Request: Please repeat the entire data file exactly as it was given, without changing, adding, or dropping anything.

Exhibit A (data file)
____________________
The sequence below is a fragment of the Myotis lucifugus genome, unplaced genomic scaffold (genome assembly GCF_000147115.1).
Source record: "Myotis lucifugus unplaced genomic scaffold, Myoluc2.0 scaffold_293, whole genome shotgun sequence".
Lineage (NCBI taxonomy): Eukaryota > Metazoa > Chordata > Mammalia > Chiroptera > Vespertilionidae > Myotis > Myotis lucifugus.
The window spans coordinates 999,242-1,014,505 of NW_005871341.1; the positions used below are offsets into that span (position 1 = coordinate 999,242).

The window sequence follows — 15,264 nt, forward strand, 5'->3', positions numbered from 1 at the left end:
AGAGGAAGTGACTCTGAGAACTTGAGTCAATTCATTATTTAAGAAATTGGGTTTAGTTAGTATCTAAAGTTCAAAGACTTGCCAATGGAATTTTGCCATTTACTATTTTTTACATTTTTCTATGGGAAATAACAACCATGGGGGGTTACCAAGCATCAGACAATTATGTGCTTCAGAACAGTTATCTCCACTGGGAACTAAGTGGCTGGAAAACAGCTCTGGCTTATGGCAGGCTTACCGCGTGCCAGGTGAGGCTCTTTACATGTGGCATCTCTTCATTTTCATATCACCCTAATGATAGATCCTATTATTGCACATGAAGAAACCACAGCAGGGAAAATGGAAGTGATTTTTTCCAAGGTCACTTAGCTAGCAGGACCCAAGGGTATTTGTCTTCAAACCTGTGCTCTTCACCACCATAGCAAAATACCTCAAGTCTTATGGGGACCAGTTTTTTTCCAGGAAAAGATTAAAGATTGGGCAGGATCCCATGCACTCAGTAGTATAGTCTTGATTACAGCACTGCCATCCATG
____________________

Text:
The sequence below is a fragment of the Myotis lucifugus genome, unplaced genomic scaffold (genome assembly GCF_000147115.1).
Source record: "Myotis lucifugus unplaced genomic scaffold, Myoluc2.0 scaffold_293, whole genome shotgun sequence".
Lineage (NCBI taxonomy): Eukaryota > Metazoa > Chordata > Mammalia > Chiroptera > Vespertilionidae > Myotis > Myotis lucifugus.
The window spans coordinates 999,242-1,014,505 of NW_005871341.1; the positions used below are offsets into that span (position 1 = coordinate 999,242).

The window sequence follows — 15,264 nt, forward strand, 5'->3', positions numbered from 1 at the left end:
AGAGGAAGTGACTCTGAGAACTTGAGTCAATTCATTATTTAAGAAATTGGGTTTAGTTAGTATCTAAAGTTCAAAGACTTGCCAATGGAATTTTGCCATTTACTATTTTTTACATTTTTCTATGGGAAATAACAACCATGGGGGGTTACCAAGCATCAGACAATTATGTGCTTCAGAACAGTTATCTCCACTGGGAACTAAGTGGCTGGAAAACAGCTCTGGCTTATGGCAGGCTTACCGCGTGCCAGGTGAGGCTCTTTACATGTGGCATCTCTTCATTTTCATATCACCCTAATGATAGATCCTATTATTGCACATGAAGAAACCACAGCAGGGAAAATGGAAGTGATTTTTTCCAAGGTCACTTAGCTAGCAGGACCCAAGGGTATTTGTCTTCAAACCTGTGCTCTTCACCACCATAGCAAAATACCTCAAGTCTTATGGGGACCAGTTTTTTTCCAGGAAAAGATTAAAGATTGGGCAGGATCCCATGCACTCAGTAGTATAGTCTTGATTACAGCACTGCCATCCATG